One of the most common ways homeowners fill out their empty yard areas is through planting trees. Unfortunately, what they may not understand is that there is a wrong way to go about it.
Incorrectly planting trees will lead to their growth getting stunted, or even dying out altogether. That just wastes time, effort, and money!
Part of passing on the knowledge we’ve learned from operating Rochester Tree Service is helping people learn better planting methods. Here are some helpful tips for planting trees!
Ensure That You’re Safe
Most communities have specific policies regarding digging in your yard. Although they may seem frivolous at first, it’s for your protection.
In addition to checking with your city’s digging laws, you’ll want to dial 811 on your phone. Calling that hotline will mark your utilities for free, preventing you from accidentally striking an underground wire or gas line.
Finally, you don’t want to plant a tree directly near buildings, homes, fencing, or power lines. As the try grows taller and expands, it can create any number of hazards.
Research Soil Acidity
Dealing with plants involves more chemistry than you’d initially think. Depending on what species of tree that you’re considering planting, you will need to treat the soil’s pH level.
Soil pH determines how acidic the ground is. Some trees require higher acidity, while others need a baser level.
Too high of pH will result in acid burns throughout the plant. Too low of pH, on the other hand, may prevent it from growing at all!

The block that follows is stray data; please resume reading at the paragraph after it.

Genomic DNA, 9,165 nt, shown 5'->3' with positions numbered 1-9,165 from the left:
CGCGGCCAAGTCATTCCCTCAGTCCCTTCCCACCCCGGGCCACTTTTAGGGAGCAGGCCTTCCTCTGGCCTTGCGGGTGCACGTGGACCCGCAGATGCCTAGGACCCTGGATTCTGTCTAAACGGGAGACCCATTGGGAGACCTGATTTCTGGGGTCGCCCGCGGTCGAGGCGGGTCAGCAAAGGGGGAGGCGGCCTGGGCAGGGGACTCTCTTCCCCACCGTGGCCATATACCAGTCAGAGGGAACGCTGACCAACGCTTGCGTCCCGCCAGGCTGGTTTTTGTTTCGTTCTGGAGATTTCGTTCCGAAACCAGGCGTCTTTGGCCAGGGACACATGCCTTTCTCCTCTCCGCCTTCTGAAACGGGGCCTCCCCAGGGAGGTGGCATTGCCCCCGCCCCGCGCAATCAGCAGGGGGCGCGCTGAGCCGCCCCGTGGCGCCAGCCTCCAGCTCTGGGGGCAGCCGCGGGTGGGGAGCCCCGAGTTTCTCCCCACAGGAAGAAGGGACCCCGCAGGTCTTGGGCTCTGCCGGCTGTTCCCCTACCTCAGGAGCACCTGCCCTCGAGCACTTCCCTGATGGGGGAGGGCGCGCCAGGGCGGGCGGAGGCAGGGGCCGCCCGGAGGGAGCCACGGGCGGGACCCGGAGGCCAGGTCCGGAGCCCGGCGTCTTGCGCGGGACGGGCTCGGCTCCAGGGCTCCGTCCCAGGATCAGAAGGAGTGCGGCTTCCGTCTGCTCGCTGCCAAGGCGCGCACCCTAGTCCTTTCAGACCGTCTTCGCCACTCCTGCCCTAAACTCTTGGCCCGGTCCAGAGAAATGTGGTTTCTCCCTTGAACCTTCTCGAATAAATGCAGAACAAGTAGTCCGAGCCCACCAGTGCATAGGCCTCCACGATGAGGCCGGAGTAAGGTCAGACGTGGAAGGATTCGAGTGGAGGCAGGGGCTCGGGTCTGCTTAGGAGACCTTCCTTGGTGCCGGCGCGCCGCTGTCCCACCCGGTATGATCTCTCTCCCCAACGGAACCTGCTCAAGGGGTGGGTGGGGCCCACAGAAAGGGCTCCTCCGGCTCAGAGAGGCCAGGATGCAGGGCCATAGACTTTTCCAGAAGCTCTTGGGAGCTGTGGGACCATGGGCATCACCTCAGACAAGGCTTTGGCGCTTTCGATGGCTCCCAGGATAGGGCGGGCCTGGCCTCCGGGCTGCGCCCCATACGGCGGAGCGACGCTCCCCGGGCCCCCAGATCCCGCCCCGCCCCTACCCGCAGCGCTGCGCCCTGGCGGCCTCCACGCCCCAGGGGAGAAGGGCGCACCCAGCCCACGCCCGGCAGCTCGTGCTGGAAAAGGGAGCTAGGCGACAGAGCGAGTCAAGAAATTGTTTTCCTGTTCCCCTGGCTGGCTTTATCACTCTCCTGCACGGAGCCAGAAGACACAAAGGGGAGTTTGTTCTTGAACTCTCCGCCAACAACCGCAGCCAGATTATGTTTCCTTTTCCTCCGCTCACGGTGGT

Know What You’re Planting
Some homeowners enjoy the novelty of tossing an apple core or other seeded fruit into the ground to see what happens. Although this is a neat experiment to try out, it doesn’t guarantee results.
Depending on the chemicals or genetic engineering of your fruit, the seeds may not produce any trees at all. Or, if they do happen to sprout, it isn’t guaranteed that you’ll get the exact type of fruit planted.
Using an apple core, for example, may not directly grow the same type of fruit you purchased. And if you don’t treat the soil first, nothing may grow at all!
Instead, you’ll want to purchase a tree from a reputable retailer or local nursery. That way, if you have questions, they can best advise you on planting techniques.
In many communities, the municipal trash service will account for green waste and yard debris pickup. And while some of these items may get recycled, it’s likely that they may just toss it in a landfill.
Because of the potential to create more waste, Rochester Tree Service recommends recycling some of your debris for home landscaping applications. You would be amazed at all the uses for dead leaves, bark, and fallen limbs!
Recycling your yard waste materials isn’t just good for the environment, but it helps promote better growth. Here are some of our preferred methods to reuse yard waste!
Start a Compost Pile